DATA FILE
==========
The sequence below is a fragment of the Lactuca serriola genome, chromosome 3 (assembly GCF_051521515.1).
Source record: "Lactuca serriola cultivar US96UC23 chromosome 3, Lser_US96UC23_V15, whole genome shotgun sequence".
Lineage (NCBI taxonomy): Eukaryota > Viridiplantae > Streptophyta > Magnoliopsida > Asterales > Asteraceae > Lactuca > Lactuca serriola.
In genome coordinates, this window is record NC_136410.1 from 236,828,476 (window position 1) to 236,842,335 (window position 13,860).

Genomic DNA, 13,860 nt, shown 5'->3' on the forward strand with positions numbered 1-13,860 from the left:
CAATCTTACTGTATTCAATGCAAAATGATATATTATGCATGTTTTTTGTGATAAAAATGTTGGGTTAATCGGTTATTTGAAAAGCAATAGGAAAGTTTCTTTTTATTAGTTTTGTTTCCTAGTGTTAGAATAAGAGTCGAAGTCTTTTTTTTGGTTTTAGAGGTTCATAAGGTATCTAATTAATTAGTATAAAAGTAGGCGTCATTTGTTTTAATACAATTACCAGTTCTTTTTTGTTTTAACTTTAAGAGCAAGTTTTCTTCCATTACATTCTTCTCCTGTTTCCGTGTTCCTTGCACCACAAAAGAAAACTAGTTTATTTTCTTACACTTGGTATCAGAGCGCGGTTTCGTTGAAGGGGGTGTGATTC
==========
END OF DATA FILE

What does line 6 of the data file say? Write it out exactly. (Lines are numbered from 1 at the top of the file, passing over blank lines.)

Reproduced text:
CAATCTTACTGTATTCAATGCAAAATGATATATTATGCATGTTTTTTGTGATAAAAATGTTGGGTTAATCGGTTATTTGAAAAGCAATAGGAAAGTTTCTTTTTATTAGTTTTGTTTCCTAGTGTTAGAATAAGAGTCGAAGTCTTTTTTTTGGTTTTAGAGGTTCATAAGGTATCTAATTAATTAGTATAAAAGTAGGCGTCATTTGTTTTAATACAATTACCAGTTCTTTTTTGTTTTAACTTTAAGAGCAAGTTTTCTTCCATTACATTCTTCTCCTGTTTCCGTGTTCCTTGCACCACAAAAGAAAACTAGTTTATTTTCTTACACTTGGTATCAGAGCGCGGTTTCGTTGAAGGGGGTGTGATTC